Eiffel Tower to shut as France fears more ri­ots

Rotorua Daily Post - - World - France

Au­thor­i­ties across France braced yes­ter­day for the pos­si­bil­ity of more ri­ots and vi­o­lence at antigov­ern­ment protests this week­end, hold­ing emer­gency meet­ings and de­ploy­ing tens of thou­sands of po­lice and se­cu­rity forces.

Mu­se­ums, the­atres and shops in Paris an­nounced they would close to­mor­row as a pre­cau­tion — in­clud­ing the Eiffel Tower.

Po­lice unions and city au­thor­i­ties met to strate­gise on how to han­dle the day’s protests, which were be­ing held even though French Pres­i­dent Em­manuel Macron ear­lier can­celled a fuel tax hike that had un­leashed weeks of un­rest.

On the other side of France's volatile so­cial de­bate, dis­parate groups of pro­test­ers did the same thing, shar­ing their week­end plans on so­cial net­works and chat groups.

Prime Min­is­ter Edouard Philippe told sen­a­tors yes­ter­day that the Gov­ern­ment would de­ploy “ex­cep­tional” se­cu­rity mea­sures for the protests in Paris and else­where.

On TF1 tele­vi­sion, Philippe said 89,000 po­lice of­fi­cers would be de­ployed across France to­mor­row — up from 65,000 last week­end.

In Paris alone, 8000 po­lice of­fi­cers will be mo­bilised. They will be equipped with a dozen ar­moured ve­hi­cles — a first in a French ur­ban area since 2005.

Some “yel­low vest” pro­test­ers, French union of­fi­cials and prom­i­nent politi­cians across the po­lit­i­cal spec­trum yes­ter­day called for calm af­ter the worst ri­ot­ing in Paris in decades last week­end.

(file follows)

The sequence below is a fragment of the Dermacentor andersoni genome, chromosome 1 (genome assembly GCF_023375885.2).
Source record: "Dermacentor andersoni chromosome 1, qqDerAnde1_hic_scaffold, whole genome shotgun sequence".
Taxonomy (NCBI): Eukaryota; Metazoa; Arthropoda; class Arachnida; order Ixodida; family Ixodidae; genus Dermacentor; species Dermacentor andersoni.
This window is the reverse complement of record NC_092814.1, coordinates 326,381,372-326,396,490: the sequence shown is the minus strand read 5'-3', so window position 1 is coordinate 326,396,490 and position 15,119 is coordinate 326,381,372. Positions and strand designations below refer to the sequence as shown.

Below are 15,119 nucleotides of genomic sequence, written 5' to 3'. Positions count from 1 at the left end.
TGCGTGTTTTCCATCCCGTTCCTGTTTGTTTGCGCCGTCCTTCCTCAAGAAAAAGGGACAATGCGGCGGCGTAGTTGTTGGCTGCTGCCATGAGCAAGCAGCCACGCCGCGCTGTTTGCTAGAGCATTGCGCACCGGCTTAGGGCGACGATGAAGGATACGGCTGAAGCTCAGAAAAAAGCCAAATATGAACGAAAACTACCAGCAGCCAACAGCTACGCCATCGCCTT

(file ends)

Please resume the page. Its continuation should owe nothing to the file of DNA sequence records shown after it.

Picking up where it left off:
Macron agreed to aban­don the fuel tax hike, part of his plans to com­bat global warm­ing, but pro­test­ers' de­mands have now ex­panded to other is­sues hurt­ing French work­ers, re­tirees and stu­dents. And in a move ques­tioned by both crit­ics and sup­port­ers, the pres­i­dent him­self has dis­ap­peared from pub­lic view.

The prime min­is­ter re­it­er­ated the Gov­ern­ment's plan to scrap a fuel tax rise planned by the pre­vi­ous gov­ern­ment be­cause of the “ex­treme ten­sions”.

“No tax de­serves to put civil peace in dan­ger,” Philippe said.

The Paris ri­ot­ing has wor­ried tourists, forc­ing the can­cel­la­tion of four French league soc­cer matches this week­end and dam­aged the lo­cal econ­omy at the height of the hol­i­day shop­ping sea­son.

Ram­pag­ing groups last week­end threw cob­ble­stones through Paris store­fronts and looted valu­ables in some of the city's rich­est neigh­bour­hoods.


A demon­stra­tor throws de­bris at a burn­ing bar­ri­cade while protest­ing against ris­ing fuel taxes on the famed Champs El­y­sees av­enue, in Paris.

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